LOS ANGELES -- Like millions of Americans, Jessica Hamilton of Pasadena will buy her friends and family a handful of gift cards this holiday season, drawn by their convenience.

Yet Hamilton, who carries reusable bags when she goes shopping, is bothered by the thought of all that plastic ending up in landfills along with worn-out hotel key cards, credit cards and the like.

In 2012, the global card industry produced 33 billion cards, according to the International Card Manufacturers Association. Most of those cards contained polyvinyl chloride, a plastic that contains pollutants that are harmful to the environment and slow to decompose.

"If they had something more eco-friendly, that would make me shop at one place over another," Hamilton said.

Increasingly, card manufacturers and retailers are listening, offering more alternatives to plastic cards.

High-end grocery store chain Whole Foods Market Inc. did away with plastic cards in 2011 and replaced them with paper gift cards.

"Generally, at Whole Foods, we like to think green ... but we were producing tons and tons of waste from PVC cards, and that wasn't in line with what we want to do," said Marushka Bland, gift cards project manager for the Austin, Texas, company.

Last year, Whole Foods launched a gift card during the holiday season made with wood from sustainably managed forests in Europe.

The cards, produced by Sustainable Cards in Colorado, are made with 30 percent less energy than plastic cards and are compostable.

Whole Food's commitment to reducing its environmental affect played a role in the decision to get rid of plastic cards, Bland said, but the change was also an effort to give their customers what they want.

"If one of our customers is environmentally conscious and doesn't want to give a plastic card, then we love to give our customer the opportunity to make a purchase they can feel good about," Bland said.

And retailers have excellent reasons to make their customers feel good about gift cards.

Shoppers will buy nearly $30 billion in gift cards this holiday season, spending an average of about $163 on the items, a 4 percent increase from last year, according to an annual survey sponsored by the National Retail Federation.

Retailers get value out of marketing themselves as "environmentally friendly" through recycling and other programs, said Bob Engle, vice president of biopolymers at Metabolix, a Massachusetts company that produces a bioplastic alternative to the plastic typically used in cards.

But alternative cards have shortcomings.

In 2007, Target began using cards made out of a biodegradable material produced by Metabolix but terminated the deal because of the high price of production.

Although a pound of polyvinyl chloride costs a little over $1, Metabolix's alternative costs almost $2. And one wooden card made by Sustainable Cards costs 10 cents to 15 cents, compared with 7 cents to 12 cents for plastic card orders of 100,000.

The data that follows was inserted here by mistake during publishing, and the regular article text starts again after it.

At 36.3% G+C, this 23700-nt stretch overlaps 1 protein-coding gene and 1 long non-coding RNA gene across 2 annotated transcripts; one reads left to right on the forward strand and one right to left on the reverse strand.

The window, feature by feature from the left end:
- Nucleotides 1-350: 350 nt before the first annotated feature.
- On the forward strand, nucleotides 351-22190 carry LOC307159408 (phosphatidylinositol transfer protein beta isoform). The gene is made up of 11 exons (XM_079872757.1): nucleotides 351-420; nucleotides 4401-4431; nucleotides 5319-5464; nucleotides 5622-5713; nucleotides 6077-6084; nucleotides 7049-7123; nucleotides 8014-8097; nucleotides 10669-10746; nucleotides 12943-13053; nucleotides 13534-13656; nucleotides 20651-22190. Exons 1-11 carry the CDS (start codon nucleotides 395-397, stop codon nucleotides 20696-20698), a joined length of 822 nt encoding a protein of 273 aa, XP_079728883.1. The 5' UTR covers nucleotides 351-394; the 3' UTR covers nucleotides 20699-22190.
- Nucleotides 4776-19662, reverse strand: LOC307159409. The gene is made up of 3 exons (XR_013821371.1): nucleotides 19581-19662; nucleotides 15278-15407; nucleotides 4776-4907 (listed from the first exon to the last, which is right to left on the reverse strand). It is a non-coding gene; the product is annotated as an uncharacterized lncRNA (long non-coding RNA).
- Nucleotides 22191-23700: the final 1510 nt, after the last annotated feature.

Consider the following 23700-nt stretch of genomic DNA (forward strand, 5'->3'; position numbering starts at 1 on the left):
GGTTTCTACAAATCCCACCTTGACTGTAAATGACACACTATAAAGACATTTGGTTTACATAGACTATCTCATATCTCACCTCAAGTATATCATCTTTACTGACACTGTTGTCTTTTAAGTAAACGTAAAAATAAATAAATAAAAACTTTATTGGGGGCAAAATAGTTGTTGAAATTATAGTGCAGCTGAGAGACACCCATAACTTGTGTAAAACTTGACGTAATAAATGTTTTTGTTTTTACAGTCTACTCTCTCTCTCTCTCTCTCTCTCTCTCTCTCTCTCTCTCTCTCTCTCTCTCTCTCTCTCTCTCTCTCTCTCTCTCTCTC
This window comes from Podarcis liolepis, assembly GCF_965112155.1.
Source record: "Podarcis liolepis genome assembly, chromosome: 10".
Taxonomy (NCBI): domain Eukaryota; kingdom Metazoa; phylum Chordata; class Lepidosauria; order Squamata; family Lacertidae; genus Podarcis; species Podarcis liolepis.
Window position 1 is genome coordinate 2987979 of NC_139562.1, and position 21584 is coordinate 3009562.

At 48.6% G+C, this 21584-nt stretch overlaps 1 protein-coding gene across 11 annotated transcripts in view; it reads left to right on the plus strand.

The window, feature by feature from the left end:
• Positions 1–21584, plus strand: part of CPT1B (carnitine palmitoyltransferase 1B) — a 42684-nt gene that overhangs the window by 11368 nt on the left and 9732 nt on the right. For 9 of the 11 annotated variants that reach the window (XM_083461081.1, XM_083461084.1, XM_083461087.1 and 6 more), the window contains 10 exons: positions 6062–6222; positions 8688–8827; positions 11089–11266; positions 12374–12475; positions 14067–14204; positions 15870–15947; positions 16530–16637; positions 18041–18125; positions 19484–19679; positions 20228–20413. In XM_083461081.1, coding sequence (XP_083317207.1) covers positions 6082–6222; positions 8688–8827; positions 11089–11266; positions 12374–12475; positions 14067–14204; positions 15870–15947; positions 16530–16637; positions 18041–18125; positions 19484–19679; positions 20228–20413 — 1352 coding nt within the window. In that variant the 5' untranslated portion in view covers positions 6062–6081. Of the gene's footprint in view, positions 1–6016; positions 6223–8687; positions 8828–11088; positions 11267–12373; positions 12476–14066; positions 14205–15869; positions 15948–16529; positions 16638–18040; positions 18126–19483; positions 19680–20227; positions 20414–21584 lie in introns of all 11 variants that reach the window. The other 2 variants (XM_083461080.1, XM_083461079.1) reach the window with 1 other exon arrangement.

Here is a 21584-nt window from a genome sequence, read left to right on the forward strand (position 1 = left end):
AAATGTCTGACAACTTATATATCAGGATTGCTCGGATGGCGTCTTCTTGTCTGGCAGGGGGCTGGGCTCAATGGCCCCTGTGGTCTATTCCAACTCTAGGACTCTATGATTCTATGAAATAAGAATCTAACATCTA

Polyvinyl chloride is also readily available around the world, easy to produce, durable and easily recyclable, said Al Vrancart, an industry advisor and founder of the International Card Manufacturers Assn.

"PVC is a product that's been around a long time and served us well," he said.

But the industry, Vrancart said, is attempting to move in a more sustainable direction, adopting eco-friendly standards that, when met, result in a "green" certification for a product.

Before the financial meltdown in 2008, many in the industry were headed in a more sustainable direction, he said, but that movement fizzled as budgets tightened.

The effort is slowly coming back but has not regained the popularity it once had. Green cards make up less than 1 percent of the card industry and "card makers only make what the market demands," he said.

Producers of gift cards from alternative materials are optimistic. They say that their prices are gradually improving and the demand for their product is on the rise.

Sustainable Cards, which also produces hotel key cards and other types of cards, has doubled its revenue every year since 2010, when it began production, said Johan Kaijser, the company's head of sales. Sustainable Cards expects revenue of $2 million to $3 million this year for the production of 20 million cards, he said.

"We want to show the market that there are alternatives," Kaijser said.

Sustainable Cards, which also has an operation in Sweden, landed a deal this year to provide the material for the wooden gift cards released by Starbucks.

CPI Card Group, a Colorado company that produces 300 million cards a year, has worked for years to produce several types of "sustainable cards," said Barry Mosteller, the company's director of research and development. But he said it's difficult to come up with an alternative because card makers have varying views on what sustainable means.

"There is no magic bullet today when it comes to green card products," Mosteller said.

Some businesses are also expanding to digital options such as e-cards and mobile phone applications that offer the same function as a gift card.

But Engle is confident that demand for his product will be around for a long time. "There is a trend to go electronic," Engle said. "But there is a traditional market where people want to have the physical card to give as a gift."